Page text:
Jared Cook is the returning leader at tight end in the division, and he probably should still be considered that over Rob Gronkowski. The 33-year-old has been named to two-straight Pro Bowls and caught 43 passes for 705 yards and a career-high nine touchdowns in 2019, his first with the Saints. Like Matt Ryan, Drew Brees has often enjoyed throwing to his tight ends, and Cook has been a consistent producer throughout his 11-year career.
Behind Cook, Josh Hill is the primary backup. Hill had the best season of his seven-year career in 2019, catching 25 passes for 226 yards and three touchdowns. Interestingly, Hill actually started four more games that Cook did last season, which is largely due to his diversity and talents as a blocker. Hill fills a multitude of roles for the Saints, making him a very valuable rotational player. New Orleans doesn't utilize a very deep rotation at tight end, but the combination of Cooks and Hill is the second-best duo in this division.
Tampa Bay Buccaneers
Aggregate score: 1.4
- Top player: Rob Gronkowski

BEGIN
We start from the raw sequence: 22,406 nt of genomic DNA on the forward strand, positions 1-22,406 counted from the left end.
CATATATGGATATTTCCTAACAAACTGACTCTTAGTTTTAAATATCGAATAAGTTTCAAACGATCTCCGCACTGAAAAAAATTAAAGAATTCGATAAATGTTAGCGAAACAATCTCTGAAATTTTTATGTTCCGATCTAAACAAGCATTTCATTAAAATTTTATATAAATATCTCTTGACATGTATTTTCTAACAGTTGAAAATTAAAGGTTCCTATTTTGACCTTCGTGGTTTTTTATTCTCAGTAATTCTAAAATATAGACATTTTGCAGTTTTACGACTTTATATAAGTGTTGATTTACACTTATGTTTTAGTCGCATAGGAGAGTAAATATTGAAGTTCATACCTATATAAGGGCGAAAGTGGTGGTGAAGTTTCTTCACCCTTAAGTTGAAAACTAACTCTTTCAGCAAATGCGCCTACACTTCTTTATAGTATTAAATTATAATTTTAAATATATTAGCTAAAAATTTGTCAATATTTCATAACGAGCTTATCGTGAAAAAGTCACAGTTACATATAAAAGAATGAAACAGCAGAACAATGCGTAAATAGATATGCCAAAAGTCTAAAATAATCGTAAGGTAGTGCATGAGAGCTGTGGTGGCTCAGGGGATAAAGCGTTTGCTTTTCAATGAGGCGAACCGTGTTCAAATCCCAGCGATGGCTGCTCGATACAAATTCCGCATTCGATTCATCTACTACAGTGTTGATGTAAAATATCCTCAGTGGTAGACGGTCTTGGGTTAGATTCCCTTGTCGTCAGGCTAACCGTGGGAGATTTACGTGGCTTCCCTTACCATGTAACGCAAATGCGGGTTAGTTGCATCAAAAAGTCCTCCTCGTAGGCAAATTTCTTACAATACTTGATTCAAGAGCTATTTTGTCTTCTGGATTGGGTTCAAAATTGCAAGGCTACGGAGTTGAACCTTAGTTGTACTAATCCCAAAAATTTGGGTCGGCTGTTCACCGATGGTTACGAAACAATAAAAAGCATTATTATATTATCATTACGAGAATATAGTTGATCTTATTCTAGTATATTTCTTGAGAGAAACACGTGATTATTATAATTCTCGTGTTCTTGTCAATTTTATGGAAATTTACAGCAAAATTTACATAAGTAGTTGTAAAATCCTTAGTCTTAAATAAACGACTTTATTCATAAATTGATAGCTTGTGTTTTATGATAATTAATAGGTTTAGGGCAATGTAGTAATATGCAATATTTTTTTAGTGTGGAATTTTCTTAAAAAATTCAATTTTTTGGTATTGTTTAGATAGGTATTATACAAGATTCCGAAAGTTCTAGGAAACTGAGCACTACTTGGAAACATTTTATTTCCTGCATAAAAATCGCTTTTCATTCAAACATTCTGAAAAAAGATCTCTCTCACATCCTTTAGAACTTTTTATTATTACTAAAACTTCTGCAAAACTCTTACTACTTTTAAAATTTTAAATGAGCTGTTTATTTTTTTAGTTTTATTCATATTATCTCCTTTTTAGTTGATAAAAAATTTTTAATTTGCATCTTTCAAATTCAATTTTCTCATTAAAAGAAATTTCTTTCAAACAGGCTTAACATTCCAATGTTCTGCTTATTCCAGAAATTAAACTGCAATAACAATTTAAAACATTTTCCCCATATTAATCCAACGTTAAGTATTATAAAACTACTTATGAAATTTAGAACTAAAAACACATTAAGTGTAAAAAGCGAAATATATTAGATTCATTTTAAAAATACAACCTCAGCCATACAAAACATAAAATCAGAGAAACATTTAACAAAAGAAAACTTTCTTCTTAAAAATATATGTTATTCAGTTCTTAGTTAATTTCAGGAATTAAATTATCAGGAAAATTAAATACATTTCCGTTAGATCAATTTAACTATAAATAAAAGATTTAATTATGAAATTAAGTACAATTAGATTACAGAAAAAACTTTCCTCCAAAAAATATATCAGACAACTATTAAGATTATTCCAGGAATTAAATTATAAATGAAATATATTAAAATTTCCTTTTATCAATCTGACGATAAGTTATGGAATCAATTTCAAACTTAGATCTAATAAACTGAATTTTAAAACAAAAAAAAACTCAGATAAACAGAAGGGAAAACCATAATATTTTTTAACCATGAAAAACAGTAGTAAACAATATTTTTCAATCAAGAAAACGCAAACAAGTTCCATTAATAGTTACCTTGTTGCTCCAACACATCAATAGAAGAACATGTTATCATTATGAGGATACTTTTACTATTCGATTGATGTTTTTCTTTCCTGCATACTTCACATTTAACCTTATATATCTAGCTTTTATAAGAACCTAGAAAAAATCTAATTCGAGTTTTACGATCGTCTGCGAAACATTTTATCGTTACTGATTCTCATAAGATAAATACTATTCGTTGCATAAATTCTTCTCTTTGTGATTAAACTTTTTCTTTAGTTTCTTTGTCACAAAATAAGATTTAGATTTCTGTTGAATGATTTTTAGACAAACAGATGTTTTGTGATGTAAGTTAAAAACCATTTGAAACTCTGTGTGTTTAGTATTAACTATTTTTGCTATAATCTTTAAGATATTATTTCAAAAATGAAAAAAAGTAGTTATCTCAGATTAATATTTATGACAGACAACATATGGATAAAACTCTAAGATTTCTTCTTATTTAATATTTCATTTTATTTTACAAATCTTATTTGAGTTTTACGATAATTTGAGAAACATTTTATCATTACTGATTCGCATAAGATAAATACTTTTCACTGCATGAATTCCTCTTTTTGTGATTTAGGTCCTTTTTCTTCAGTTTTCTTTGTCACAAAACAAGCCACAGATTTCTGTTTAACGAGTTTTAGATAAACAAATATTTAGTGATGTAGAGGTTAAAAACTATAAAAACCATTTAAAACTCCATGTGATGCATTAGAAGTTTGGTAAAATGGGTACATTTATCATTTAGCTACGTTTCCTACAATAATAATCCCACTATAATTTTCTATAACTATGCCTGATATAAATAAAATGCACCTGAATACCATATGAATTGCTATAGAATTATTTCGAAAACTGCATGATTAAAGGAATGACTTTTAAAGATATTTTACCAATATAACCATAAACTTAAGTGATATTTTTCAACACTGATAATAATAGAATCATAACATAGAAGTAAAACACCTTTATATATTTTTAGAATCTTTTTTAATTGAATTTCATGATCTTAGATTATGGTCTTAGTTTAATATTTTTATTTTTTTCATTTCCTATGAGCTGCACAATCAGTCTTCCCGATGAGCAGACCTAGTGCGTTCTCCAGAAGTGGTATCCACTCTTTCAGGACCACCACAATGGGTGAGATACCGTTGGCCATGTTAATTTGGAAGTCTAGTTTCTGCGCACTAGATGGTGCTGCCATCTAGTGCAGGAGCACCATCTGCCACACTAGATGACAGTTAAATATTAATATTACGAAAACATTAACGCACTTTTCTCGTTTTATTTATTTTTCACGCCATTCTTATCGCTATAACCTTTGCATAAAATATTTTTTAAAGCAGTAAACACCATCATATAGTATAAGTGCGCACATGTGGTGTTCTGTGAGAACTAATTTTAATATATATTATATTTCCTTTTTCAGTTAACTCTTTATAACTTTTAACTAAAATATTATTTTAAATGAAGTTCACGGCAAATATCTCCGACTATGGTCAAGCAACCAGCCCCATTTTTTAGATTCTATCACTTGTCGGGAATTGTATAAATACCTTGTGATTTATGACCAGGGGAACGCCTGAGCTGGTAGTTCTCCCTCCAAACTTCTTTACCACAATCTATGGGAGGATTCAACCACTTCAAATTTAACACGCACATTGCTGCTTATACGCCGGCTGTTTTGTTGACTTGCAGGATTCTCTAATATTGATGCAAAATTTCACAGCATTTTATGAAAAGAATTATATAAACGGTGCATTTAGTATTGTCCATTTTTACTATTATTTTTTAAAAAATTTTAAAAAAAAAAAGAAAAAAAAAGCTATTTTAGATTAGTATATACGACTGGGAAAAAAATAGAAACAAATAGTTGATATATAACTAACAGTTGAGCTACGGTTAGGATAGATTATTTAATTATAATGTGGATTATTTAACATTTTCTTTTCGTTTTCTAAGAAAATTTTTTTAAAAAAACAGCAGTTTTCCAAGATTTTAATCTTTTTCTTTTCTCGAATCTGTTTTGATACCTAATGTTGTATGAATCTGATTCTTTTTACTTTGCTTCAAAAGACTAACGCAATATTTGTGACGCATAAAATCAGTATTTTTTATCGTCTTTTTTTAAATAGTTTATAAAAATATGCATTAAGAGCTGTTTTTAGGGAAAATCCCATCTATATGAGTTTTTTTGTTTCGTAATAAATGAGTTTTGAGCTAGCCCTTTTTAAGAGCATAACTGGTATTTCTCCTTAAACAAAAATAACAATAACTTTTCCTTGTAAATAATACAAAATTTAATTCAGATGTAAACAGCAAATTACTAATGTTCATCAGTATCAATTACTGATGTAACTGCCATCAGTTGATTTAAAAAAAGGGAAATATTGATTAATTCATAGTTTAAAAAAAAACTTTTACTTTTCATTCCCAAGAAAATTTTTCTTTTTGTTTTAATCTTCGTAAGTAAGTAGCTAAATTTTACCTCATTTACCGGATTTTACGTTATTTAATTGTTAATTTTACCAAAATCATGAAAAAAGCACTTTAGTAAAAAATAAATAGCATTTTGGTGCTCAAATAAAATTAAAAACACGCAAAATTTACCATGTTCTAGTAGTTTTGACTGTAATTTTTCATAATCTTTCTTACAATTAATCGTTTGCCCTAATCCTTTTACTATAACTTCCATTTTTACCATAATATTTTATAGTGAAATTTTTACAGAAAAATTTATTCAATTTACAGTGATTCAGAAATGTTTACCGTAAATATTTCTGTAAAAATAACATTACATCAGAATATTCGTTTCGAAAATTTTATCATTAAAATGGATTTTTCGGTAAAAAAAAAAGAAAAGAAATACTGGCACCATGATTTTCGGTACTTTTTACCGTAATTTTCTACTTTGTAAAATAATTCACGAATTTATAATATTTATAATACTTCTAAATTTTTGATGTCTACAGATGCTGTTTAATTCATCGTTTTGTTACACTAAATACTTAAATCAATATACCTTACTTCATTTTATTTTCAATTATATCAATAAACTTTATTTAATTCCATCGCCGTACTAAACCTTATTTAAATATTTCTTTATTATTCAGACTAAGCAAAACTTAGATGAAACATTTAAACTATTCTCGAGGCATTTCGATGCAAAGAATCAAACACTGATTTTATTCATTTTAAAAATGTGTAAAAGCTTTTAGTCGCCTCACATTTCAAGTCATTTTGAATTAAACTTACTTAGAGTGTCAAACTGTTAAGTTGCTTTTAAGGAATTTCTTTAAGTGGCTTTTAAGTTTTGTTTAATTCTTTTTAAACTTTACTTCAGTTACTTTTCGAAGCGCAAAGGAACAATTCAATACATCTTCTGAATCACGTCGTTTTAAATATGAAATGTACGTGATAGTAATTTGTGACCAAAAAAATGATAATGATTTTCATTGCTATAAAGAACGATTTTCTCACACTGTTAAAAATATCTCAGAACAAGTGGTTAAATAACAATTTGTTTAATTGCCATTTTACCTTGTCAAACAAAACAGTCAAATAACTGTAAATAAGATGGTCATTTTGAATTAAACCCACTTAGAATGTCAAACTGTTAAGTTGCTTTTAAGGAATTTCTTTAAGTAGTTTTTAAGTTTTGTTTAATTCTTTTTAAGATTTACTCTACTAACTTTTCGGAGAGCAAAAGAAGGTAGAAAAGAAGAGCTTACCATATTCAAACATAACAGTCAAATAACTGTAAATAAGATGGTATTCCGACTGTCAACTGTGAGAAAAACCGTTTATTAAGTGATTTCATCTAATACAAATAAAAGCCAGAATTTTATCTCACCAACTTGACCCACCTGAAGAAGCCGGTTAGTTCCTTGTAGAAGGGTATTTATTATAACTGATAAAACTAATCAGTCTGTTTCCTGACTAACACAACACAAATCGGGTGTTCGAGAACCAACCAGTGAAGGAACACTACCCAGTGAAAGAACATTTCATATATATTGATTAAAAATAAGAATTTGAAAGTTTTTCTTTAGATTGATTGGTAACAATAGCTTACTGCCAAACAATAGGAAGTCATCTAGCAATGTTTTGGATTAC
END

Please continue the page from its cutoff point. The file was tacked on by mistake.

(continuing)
- Best player: 2
- Drop-off factor: 1
- Returning production: 2
- Consistency: 1
- Depth: 1
There's an argument to be made that the Buccaneers should have top marks in every one of these categories. At this point, however, we just don't know what version of Rob Gronkowski Tampa Bay will be getting, and the Buccaneers don't have a single player who was as productive in 2019 as Cook was. Still, this group of tight ends is easily the best in the division. Even if Gronkowski looks more like the tuned-down version we last saw in 2018, when he caught 47 passes for 682 yards and a career-low three touchdowns, the former Patriots great should immediately become one of Tom Brady's go-to targets.
It remains to be seen if the Buccaneers decide to keep both O.J. Howard and Cameron Brate on the roster for 2020, but both players could be starting-caliber players for other teams in the NFL. Howard has never quite lived up to his potential but the athleticism is apparent, and he might benefit from Brady's propensity to target tight ends. Brate is another receiving threat from the tight end position, who gained 1,251 yards and caught 14 touchdowns in the 2016-2017 seasons. His production has dropped off a little bit since Howard arrived in Tampa Bay, but Brate still averages 11.1 yards per receptions throughout his career. Between these three tight ends and receivers Mike Evans and Chris Godwin, the Buccaneers have no shortage of receiving options for Brady.